The 2016 college football season has been, thus far, surprisingly predictable despite a sea of opportunity for the usual chaos and early season wackiness. Of those predictable outcomes, none is more apparent than the inability of a team led by Will Muschamp to figure out a way to score points and do it now please and thank you.
But, how? you say.
For the Gamecocks, seemingly everyone had a singular focus before the first snap of spring ball: can they find enough skill-position talent to utilize a fairly experienced & capable offensive line and right the ship in Columbia?
Not so fast, my friend.
Through six games, the skill position players have shown their own unique ability to make plays through flashes of brilliance. Meanwhile, the offensive line’s production has been, well, let’s say that it’s been slightly underwhelming.
Okay, it’s been downright miserable at times.
Injuries and other factors have exacerbated the line’s performance, but the heart of the issue remains: the o-line is, at best, a poor unit. However, the case can be made that the ability is actually still there and a lack of consistency is the root cause of the woes experienced up front. The question then becomes ‘what’s causing the inconsistency?’
Well, I’m here to tell you that it’s directly flowing from an inability to properly establish a credible ground attack.
It’s no secret that the main focus entering the season was the choose-your-own-adventure story that was the quarterback race. It was, and still is, a legitimate debate and something that still needs some serious attention (not this much attention), but, it may have distracted from the issue that’s been smoldering in the backfield since 2014.
The South Carolina Gamecocks stopped running the dang ball.
Not immediately. Not intentionally. Rather, it was an error of omission that began the decline. We can wax poetic on the virtues of singular talent and rare ability at the running back position and claim that such players only come along once in a generation. If you have that opinion, you are part of the problem, not the solution. Great running backs do not define a running game. Consistent, persistent, competent running backs do.
South Carolina has five such players, and each of them have potential
(except one), but, there is one player in particular that could potentially become the cornerstone from which the South Carolina running game is rebuilt, and that might be the Gamecocks only hope of a rebound both short- and long-term:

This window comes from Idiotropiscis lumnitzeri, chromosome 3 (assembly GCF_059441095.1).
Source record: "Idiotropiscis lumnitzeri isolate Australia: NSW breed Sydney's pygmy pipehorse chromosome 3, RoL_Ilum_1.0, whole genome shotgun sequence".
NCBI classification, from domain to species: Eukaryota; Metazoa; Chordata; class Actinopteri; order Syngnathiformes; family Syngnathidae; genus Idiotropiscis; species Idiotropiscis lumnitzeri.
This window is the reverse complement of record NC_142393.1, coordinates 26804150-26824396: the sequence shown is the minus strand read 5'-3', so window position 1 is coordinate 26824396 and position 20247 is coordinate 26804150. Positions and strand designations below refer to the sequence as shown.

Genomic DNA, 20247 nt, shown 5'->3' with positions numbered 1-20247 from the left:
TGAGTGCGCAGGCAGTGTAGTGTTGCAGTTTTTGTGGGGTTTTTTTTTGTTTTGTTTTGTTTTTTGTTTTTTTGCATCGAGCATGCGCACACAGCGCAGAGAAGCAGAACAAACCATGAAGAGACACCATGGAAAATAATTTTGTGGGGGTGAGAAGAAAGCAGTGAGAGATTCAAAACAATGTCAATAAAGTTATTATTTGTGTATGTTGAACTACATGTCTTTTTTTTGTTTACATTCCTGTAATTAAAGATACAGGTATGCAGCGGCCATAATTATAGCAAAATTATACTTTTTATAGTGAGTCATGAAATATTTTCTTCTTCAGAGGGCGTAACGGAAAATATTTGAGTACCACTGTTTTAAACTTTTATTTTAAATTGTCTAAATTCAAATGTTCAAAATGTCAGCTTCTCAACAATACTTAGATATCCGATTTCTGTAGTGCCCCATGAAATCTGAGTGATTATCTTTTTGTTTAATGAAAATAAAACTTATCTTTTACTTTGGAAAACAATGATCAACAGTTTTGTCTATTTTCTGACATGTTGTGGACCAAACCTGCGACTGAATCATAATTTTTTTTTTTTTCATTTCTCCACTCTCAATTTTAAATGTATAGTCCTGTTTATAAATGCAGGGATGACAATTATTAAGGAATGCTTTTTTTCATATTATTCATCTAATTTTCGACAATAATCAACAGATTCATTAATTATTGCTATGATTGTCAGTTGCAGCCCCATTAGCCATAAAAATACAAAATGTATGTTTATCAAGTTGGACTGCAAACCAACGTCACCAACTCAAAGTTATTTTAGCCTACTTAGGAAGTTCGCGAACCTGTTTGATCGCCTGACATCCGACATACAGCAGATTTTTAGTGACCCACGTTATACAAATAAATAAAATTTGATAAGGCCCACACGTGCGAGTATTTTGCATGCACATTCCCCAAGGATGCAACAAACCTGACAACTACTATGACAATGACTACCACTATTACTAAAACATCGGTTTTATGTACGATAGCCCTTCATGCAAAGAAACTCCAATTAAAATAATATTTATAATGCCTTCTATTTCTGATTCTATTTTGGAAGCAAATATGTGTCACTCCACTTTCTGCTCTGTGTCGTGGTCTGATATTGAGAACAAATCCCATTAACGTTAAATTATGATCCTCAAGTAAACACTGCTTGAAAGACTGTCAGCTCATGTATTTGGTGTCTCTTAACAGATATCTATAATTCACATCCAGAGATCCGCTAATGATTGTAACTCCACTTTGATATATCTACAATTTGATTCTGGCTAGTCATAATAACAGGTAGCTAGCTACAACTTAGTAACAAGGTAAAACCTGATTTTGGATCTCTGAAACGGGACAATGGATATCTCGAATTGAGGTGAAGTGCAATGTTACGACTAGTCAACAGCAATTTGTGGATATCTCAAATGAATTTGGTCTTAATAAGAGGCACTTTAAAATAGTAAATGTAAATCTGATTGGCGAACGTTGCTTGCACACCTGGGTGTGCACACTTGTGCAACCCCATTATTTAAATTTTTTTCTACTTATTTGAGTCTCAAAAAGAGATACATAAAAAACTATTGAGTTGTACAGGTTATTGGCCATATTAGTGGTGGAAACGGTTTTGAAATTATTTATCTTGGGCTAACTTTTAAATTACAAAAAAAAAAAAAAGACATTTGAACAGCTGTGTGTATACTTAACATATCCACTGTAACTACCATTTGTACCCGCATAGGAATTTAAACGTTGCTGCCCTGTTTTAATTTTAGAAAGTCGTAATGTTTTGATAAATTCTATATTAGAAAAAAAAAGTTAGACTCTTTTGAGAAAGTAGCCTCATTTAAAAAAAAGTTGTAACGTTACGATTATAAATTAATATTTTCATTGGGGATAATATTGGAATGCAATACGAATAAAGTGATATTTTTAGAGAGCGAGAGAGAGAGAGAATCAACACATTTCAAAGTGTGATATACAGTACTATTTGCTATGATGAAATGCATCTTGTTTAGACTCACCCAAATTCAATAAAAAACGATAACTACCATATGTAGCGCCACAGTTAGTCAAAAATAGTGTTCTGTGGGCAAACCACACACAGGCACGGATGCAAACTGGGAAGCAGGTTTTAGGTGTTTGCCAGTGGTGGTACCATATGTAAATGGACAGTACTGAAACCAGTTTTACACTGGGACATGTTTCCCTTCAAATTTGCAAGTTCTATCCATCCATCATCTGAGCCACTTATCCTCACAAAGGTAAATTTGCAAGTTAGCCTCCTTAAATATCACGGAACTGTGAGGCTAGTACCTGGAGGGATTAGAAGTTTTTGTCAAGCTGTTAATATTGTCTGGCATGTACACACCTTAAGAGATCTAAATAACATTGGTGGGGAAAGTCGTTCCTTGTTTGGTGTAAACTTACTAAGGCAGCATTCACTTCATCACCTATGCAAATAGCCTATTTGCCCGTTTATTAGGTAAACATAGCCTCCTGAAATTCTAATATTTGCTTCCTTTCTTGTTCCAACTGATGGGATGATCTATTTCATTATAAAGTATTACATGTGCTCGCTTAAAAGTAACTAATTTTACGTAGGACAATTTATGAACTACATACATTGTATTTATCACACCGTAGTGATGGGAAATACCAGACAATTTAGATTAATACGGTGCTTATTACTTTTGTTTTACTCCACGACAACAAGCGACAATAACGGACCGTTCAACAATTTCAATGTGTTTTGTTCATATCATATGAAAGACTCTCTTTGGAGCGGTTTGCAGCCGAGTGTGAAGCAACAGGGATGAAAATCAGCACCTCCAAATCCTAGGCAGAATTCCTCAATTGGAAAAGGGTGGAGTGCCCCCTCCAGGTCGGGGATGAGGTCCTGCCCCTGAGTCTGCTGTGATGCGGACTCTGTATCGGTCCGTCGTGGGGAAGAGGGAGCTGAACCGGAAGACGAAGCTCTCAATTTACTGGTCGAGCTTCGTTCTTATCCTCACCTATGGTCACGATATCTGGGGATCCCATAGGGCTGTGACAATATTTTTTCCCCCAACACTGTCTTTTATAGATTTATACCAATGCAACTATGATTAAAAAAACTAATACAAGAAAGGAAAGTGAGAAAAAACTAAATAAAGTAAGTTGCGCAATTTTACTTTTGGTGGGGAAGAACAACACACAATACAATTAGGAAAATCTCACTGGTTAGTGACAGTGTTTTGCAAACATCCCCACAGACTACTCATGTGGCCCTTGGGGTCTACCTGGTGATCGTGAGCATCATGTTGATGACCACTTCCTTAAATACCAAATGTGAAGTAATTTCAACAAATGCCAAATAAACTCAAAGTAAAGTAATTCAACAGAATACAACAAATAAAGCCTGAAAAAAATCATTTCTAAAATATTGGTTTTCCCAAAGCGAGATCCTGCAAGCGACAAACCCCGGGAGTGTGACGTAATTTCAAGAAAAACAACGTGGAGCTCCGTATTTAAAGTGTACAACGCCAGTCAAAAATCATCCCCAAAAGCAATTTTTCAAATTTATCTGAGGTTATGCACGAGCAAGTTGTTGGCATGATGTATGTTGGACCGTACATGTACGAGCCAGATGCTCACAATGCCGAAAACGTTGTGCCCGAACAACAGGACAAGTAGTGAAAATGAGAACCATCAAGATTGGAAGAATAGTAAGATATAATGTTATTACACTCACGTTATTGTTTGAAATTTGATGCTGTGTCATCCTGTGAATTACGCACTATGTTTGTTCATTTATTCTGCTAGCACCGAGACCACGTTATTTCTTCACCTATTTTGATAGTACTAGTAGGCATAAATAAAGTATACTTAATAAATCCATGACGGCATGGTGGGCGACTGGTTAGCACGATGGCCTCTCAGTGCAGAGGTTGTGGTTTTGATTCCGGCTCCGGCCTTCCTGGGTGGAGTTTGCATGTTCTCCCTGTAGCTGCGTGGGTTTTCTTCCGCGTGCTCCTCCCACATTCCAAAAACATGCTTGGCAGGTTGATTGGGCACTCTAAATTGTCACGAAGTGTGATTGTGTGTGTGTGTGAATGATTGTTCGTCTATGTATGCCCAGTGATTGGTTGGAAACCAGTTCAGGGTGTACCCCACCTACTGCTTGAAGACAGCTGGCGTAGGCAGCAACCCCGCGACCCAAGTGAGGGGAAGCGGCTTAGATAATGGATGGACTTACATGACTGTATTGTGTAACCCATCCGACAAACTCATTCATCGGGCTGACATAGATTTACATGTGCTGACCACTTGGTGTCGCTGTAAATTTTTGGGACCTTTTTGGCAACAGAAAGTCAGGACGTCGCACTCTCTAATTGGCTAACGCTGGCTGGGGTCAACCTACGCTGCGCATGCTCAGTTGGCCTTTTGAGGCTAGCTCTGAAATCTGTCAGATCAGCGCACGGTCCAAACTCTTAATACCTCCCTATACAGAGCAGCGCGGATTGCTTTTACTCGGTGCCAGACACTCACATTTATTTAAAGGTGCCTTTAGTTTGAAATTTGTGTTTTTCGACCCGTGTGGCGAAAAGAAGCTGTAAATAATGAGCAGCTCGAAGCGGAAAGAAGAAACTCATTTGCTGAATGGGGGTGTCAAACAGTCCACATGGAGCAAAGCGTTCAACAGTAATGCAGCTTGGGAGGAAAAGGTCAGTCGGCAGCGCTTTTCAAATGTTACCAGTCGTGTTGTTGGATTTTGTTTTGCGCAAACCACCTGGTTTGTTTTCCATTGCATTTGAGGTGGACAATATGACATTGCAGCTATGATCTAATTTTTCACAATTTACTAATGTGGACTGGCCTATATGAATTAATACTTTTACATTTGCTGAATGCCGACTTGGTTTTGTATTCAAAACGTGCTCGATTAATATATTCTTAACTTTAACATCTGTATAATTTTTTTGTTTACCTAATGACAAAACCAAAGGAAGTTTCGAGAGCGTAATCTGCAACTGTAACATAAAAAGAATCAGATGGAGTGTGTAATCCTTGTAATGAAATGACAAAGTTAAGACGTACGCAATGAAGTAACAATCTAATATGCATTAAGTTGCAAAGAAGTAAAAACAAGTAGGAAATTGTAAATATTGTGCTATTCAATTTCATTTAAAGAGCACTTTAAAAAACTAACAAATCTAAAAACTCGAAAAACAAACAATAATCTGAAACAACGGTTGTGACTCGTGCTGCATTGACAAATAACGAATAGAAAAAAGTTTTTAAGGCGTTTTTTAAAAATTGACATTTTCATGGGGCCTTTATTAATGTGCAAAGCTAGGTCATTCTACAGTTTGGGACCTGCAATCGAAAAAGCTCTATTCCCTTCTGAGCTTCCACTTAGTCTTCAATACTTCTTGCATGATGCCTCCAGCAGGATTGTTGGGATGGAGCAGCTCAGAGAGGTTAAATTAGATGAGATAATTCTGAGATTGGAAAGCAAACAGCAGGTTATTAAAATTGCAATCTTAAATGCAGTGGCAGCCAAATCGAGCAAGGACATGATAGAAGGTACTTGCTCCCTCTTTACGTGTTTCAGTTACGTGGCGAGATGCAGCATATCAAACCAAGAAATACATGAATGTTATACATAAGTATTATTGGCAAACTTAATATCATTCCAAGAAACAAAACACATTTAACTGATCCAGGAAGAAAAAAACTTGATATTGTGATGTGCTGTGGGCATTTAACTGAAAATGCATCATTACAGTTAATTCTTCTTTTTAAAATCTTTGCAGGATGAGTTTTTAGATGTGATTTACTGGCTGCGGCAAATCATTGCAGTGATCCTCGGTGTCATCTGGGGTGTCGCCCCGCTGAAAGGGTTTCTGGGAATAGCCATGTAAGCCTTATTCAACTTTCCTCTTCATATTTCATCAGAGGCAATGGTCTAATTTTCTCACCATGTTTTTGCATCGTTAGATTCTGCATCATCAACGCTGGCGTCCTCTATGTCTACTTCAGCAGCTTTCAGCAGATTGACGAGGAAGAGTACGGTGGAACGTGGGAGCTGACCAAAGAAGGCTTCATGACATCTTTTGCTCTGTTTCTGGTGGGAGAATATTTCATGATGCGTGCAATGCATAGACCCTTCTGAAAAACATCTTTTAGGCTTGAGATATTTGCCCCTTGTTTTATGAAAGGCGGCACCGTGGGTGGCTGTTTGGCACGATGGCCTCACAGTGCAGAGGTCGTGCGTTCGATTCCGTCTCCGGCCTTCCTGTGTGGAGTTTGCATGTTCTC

Yep. Him. The true freshman that just earned his first career start against the University of Georgia last week. The guy that coughed up the football early in the game but also scored a touchdown and has all of the makings of a pretty decent running back in the SEC.
If. They. Just. Give. Him. The. Dang. Ball (more than seven times, anyways.)
He flew under the radar, and wasn’t offered by USC until late in his recruitment process, but, his ability as a downhill runner has always been there:
His performance against Texas A&M proved that his skills can and do translate well in the college game:
His performance against UGA underscored the point:
Now I know what you’re saying, “BUT, AJ TURNER IS A STUD WITH HUGE PLAYMAKING ABILITY AND A LOT MOR-” Stop.
I know. He’s already struggled with an injury, he’s basically brand-new to college football, and he might not be the most talented running back on the team. All of those are valid points. However, why not start at the very essence of where South Carolina lost their way on offense? The Gamecocks are averaging LESS THAN THREE YARDS PER CARRY this season. The long-term answer doesn’t lie in emphasizing the zone read or wildcat formations or other various forms of tomfoolery; it lies in the ability of a downhill running game to keep defenses on their heels. It’s repetition. It’s ‘Ground ‘N’ Pound’ football that forces the defense to divert some of their attention away from the air attack. It’s the way you win football games and move the ball forward when you need to. It’s how you rebuild.
Admit it. You believe it too. It’s okay. It happens when Steve Spurrier takes over your football team for a decade. The only reason the Gamecocks had any semblance of a running attack is the fact that in the last six years they’ve had the best running back in school history, a guy who’s going to be in the NFL for quite some time, and the most effective mobile quarterback I’ve ever watched play the game of football. Do you remember South Carolina’s running game from 2005-2009? Me neither.
The case is clear. The team is playing a ton of true freshmen. The team needs cohesion. Anything is something more than desperate attempts to hope that big plays happen. We know it hasn’t worked really well thus far this season, but these things take time, and they take commitment. Is Rico Dowdle the next great thing at South Carolina? we’re never going to know until we try.
It’s not going to be easy.
It’s probably not going to work very well right away.
But it might just be our only hope.